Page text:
- A -

  • [The pinyin a represents three distinct vowel sounds in Mandarin]
  • a [#1] – like “father”
  • ai [#1 + i] – like “Thai
  • ao [#1 + o#2] – like “Tao” (the excessive American “w” sound at the end like in “wow” or “now” is absent)
  • an [#2 + n] – similar to “on” (the excessive American “aw” sound like in “lawn” is absent) but there is some of the vowel sound in the English word “can” as well
  • yan [i + #2 + n] – similar to “yen,” the Japanese currency (not just like “yawn”!)
  • ang [#3 + ng] – similar to pinyin an but nasalized with the “ng

- E -

  • [The pinyin e represents two distinct vowel sounds in Mandarin]
  • e [#1] – somewhere between “put” and “uh
  • ye [i + #2] – like yes
  • ei [#2 + i] – like “vein”
  • en [#1 + n] – like “sun
  • eng [#1 + ng] – like “hung

- I -

  • [The pinyin i represents three distinct vowel sounds in Mandarin]
  • i [#1] – like “tee
  • ci, si, zi [#2] – like “sit” but with some of the “put” sound in it
  • chi, shi, zhi, ri [#3] – somewhere between “it” and “put” (A good way to learn to say the very important Chinese word shi is to start to say the English word “shirt” but stop right as the “r” sound is beginning. Once you can say shi, apply that vowel sound also to pinyin si, ci, chi, zi, zhi, ri.)
  • ia [#1 + a] – like “hi-ya” of martial arts fame
  • ian [#1 + an] – like “yen,” the Japanese currency (not at all like “yawn”!)
  • iang [#1 + ang] – like pinyin ang above, with a “y” sound on the front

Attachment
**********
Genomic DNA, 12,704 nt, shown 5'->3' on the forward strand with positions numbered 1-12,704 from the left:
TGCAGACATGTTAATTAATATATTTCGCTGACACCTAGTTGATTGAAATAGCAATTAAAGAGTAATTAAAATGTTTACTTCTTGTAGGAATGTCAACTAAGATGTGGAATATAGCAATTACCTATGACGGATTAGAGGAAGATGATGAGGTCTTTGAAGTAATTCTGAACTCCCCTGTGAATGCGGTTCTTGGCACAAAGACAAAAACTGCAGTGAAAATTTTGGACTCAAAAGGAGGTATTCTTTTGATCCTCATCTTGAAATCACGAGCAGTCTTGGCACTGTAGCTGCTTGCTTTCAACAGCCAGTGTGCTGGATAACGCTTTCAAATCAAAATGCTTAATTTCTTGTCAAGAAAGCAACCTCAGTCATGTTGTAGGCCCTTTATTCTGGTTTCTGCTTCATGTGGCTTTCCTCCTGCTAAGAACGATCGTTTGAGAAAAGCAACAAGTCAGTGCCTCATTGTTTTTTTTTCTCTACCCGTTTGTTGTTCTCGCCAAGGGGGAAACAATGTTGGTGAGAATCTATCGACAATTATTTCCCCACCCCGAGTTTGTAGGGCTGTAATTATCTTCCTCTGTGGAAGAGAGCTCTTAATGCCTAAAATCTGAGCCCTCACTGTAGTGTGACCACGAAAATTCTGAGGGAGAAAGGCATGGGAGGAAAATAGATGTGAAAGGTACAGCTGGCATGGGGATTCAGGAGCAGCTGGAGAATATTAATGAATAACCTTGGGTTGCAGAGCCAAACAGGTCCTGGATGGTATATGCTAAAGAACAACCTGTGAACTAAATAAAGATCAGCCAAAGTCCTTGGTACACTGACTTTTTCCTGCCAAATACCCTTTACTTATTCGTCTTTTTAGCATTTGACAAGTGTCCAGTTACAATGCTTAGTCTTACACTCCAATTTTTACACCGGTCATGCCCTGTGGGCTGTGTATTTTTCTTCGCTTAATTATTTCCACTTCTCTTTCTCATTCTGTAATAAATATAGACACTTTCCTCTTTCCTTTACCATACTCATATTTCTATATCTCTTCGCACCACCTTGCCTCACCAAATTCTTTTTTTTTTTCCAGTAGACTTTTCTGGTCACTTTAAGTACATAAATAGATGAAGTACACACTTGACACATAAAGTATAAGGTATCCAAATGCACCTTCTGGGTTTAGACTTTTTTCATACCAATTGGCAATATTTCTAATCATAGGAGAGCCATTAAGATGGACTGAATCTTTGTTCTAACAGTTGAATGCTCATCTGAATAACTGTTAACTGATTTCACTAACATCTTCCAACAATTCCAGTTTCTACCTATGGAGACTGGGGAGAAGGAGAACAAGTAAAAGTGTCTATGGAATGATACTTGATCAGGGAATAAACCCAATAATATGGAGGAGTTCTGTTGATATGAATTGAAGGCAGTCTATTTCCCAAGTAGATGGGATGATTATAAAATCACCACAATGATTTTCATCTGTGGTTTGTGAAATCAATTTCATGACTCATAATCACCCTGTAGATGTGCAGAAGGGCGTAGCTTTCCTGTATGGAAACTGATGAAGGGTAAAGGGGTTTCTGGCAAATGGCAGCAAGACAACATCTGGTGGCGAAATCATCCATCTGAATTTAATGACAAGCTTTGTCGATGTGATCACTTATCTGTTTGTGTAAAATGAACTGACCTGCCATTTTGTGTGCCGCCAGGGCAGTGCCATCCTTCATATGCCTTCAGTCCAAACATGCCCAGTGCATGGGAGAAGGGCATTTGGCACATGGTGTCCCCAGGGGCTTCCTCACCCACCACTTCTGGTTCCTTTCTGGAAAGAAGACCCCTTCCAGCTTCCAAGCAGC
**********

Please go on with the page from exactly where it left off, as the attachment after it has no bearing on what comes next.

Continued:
• iao [#1 + ao] – like “yeow” of comic book fame (but pronounced as one syllable, not at all drawn out)
  • ie [#1 + e#2] – like “yes”
  • in [#1 + n] – somewhere between “in” and “seen
  • ing [#1 + ng] – like “seen” but with an “ng” sound at the end instead of “n”
  • iong [#1 + ong] – like pinyin “yong
  • iu [#1 + ou] – like “yo” with just a touch of “oo” sound on the end (not just like “spew“)

- O -

  • [The pinyin o represents two distinct vowel sounds in Mandarin]
  • o [#1] – like you started to say “war” but switched to “uh” before the “r” sound began
  • ou [#2 + u] – like “oh” with a hint of “oo” sound on the end
  • ong [#2 + ng] – like “lone” but with a nasalized “ng” sound on the end instead of just “n”

- U -

  • [The pinyin u represents two distinct vowel sounds in Mandarin, the second being the ü sound -- the umlaut is not always written in pinyin!]
  • u [#1] – like “rude”
  • uai [#1 + ai] – like “why” without any airy “h” sound
  • uan [#1 + an] – like the English word “wan
  • juan, quan, xuan, yuan, [#2 + an] – similar to “when” without any airy “h” sound (not like the English word “wan”!)
  • uang [#1 + ang] – like pinyin ang with a “w” sound on the front